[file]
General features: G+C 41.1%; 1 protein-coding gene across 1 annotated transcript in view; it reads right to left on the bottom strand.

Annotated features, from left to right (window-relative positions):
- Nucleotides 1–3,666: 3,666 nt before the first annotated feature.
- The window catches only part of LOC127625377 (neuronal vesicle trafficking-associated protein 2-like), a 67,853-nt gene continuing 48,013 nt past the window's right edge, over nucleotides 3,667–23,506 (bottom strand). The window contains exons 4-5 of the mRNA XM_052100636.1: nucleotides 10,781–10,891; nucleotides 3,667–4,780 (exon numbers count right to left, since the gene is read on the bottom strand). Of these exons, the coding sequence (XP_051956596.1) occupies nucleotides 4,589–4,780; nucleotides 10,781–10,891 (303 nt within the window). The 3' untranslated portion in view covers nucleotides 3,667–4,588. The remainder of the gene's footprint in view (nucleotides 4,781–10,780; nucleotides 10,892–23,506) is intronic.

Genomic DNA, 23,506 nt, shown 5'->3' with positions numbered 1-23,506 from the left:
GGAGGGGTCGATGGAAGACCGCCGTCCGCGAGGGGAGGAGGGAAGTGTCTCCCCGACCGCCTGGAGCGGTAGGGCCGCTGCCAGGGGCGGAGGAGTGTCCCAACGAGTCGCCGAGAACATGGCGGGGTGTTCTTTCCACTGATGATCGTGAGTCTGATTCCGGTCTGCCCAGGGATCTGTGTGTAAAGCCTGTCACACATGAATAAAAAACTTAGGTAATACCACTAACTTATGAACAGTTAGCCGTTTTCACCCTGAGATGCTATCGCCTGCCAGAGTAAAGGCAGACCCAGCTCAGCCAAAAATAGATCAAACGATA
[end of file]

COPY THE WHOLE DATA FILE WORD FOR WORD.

General features: G+C 41.1%; 1 protein-coding gene across 1 annotated transcript in view; it reads right to left on the bottom strand.

Annotated features, from left to right (window-relative positions):
- Nucleotides 1–3,666: 3,666 nt before the first annotated feature.
- The window catches only part of LOC127625377 (neuronal vesicle trafficking-associated protein 2-like), a 67,853-nt gene continuing 48,013 nt past the window's right edge, over nucleotides 3,667–23,506 (bottom strand). The window contains exons 4-5 of the mRNA XM_052100636.1: nucleotides 10,781–10,891; nucleotides 3,667–4,780 (exon numbers count right to left, since the gene is read on the bottom strand). Of these exons, the coding sequence (XP_051956596.1) occupies nucleotides 4,589–4,780; nucleotides 10,781–10,891 (303 nt within the window). The 3' untranslated portion in view covers nucleotides 3,667–4,588. The remainder of the gene's footprint in view (nucleotides 4,781–10,780; nucleotides 10,892–23,506) is intronic.

Genomic DNA, 23,506 nt, shown 5'->3' with positions numbered 1-23,506 from the left:
GGAGGGGTCGATGGAAGACCGCCGTCCGCGAGGGGAGGAGGGAAGTGTCTCCCCGACCGCCTGGAGCGGTAGGGCCGCTGCCAGGGGCGGAGGAGTGTCCCAACGAGTCGCCGAGAACATGGCGGGGTGTTCTTTCCACTGATGATCGTGAGTCTGATTCCGGTCTGCCCAGGGATCTGTGTGTAAAGCCTGTCACACATGAATAAAAAACTTAGGTAATACCACTAACTTATGAACAGTTAGCCGTTTTCACCCTGAGATGCTATCGCCTGCCAGAGTAAAGGCAGACCCAGCTCAGCCAAAAATAGATCAAACGATA